Film Fare...with Mark Moorehead
Kicking & Screaming
General Audiences: B
Will Ferrell plays a kids soccer coach and Mike Ditka is his assistant. If you like Will Ferrell, you’ll love this film because it’s all Ferrell. Nothing objectionable.
Family Audiences: B
Any parent who’s had a son or daughter in organized sports will appreciate the humor in this movie, and kids will laugh out loud at Ferrell. Good family film. Rated PG for some crude humor.
Parents of children in organized sports have taken a bashing lately. The recently released Down and Derby, a film about the Cub Scouts’ annual Pinewood Derby race, portrays parents as completely dominating their kids’ toy car competition.
Dads are so crazed about winning that they utilize wind tunnels to test the aerodynamic design of a five-ounce wooden car and build their own racetracks to improve speed.
Their boys? Well, they’re allowed to paint the car--if they’re lucky.
Now comes Kicking & Screaming, a film about parents dominating their kids’ soccer games as if the adults were the ones playing.
If you’ve ever been to a kids game, particularly club soccer, you’ve seen the overly fanatical moms or dads following sons and daughters down the sidelines, yelling, getting in the ref’s face or dismissing their own child’s unnecessary roughness as simply over-enthusiasm for the game.
And, you might even know a coach who rates the performance of a nine-year-old as if the child is on its way to the Olympic trials.
Fortunately, Kicking & Screaming is a comedy that’s measurably funnier than Down and Derby. Will Ferrell is hilarious as Phil, a mild-mannered average Joe, living the quiet life in suburban Chicago until his father, Buck (Robert Duvall), trades Ferrell’s son (Buck’s grandson) to the worst soccer team in the league.
If this sounds slightly convoluted, it’s because Buck has remarried a much younger woman and now coaches his new young son, Bucky, in the best team of the league.
In the meantime, Phil’s polite, athletically challenged son Sam (Dylan McLaughlin) just doesn’t turn out to be good enough to play for Buck Sr. Phil doesn’t take his father’s rejection of Sam lying down, and volunteers to coach the 10-year-old’s newly adopted soccer team, the Tigers.
When Phil meets the Tigers, he discovers a group of loveable losers of all shapes, sizes and dispositions. There’s the indifferent, distracted big guy; the smart-aleck jokester; the hyper kid; and a goalie with bad eyesight.
Phil recognizes he needs help and enlists his dad’s neighbor, former Chicago Bears coach Mike Ditka, as his assistant.
Yes, that’s a bit of a stretch in the suspension-of-belief department. However, Ditka plays the perfect “straight man” to the comedic Ferrell.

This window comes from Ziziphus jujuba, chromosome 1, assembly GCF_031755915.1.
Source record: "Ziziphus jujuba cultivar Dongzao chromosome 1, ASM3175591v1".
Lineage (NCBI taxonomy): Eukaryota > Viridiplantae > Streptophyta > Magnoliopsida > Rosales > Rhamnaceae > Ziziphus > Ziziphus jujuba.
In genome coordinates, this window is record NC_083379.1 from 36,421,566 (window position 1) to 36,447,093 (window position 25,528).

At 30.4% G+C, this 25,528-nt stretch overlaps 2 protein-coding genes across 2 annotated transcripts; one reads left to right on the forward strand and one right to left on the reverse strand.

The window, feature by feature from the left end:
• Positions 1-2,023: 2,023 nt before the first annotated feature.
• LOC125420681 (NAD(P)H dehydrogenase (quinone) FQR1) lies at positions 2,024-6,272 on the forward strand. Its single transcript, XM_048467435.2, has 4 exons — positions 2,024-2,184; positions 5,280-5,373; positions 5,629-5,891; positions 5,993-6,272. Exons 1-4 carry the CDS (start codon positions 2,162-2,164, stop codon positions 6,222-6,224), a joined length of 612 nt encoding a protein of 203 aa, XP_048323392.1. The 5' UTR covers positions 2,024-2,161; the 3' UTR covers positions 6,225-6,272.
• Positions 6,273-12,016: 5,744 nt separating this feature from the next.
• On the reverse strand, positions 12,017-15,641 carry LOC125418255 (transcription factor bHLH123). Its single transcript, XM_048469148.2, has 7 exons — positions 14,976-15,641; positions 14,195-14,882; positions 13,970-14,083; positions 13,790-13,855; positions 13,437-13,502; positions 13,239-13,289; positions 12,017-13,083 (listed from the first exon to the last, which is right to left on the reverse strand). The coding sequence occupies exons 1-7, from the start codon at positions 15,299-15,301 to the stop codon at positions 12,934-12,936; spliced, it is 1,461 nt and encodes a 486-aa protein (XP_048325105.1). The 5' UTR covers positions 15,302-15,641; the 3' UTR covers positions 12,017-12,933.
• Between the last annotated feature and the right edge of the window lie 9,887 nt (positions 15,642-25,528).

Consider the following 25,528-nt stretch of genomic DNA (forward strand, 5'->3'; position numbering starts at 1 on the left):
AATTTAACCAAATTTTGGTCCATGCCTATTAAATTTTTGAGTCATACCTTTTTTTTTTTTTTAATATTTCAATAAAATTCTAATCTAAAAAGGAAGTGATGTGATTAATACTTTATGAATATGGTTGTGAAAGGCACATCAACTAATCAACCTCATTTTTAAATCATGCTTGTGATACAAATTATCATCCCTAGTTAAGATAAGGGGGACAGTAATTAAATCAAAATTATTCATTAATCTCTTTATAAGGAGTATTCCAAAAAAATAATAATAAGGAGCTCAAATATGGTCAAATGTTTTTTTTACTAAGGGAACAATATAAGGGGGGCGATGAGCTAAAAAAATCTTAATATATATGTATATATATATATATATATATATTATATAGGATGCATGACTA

In one terse exchange between the two, Ferrell exclaims, “You’re my assistant coach. You’re supposed to back me up and get juice boxes when I tell you to!” To which Ditka replies:
“Do you know who you’re talking to?”
Ferrell shoots back, “Yeah, I’m talking to the juice-box guy.”
We can only blame Ditka for transforming mild-mannered Phil into a maniacal coach just like his father. Ditka found Phil a little too laid back and decided Phil needed some high-octane coffee to jumpstart him.
Phil quickly becomes addicted to super-jolt espresso and loses his patience. His philosophy morphs from “it doesn’t matter whether you win or lose; its how you play the game” to “winning is everything, make it so--now!”
Together, Phil and Ditka prove their determination to reach the championships by recruiting two talented soccer-playing Italian brothers as role models for their team. This raises the ante for Buck, who’s never lost a game.
Buck soon pushes his overachieving younger son Bucky and the rest of team, the Gladiators, even harder to meet the challenge.
Robert Duvall as Buck is a riot. He plays himself and not a guy trying to be funny. He takes himself as coach of the defending champions so serious that you’d think he had a million dollars of his own money riding on the outcome of every game in the film.
Of course, this brings us to the ultimate question: Is it more important to win or have fun? Rest assured, Will Ferrell answers that question.
Kicking & Screaming doesn’t break any new ground in this familiar Hollywood formula of “underdog coach takes nerdy kids to the championship game.”However, Ferrell is so funny you’ll forget its formula and look at Kicking & Screaming as an extended comedy sketch from Saturday Night Live.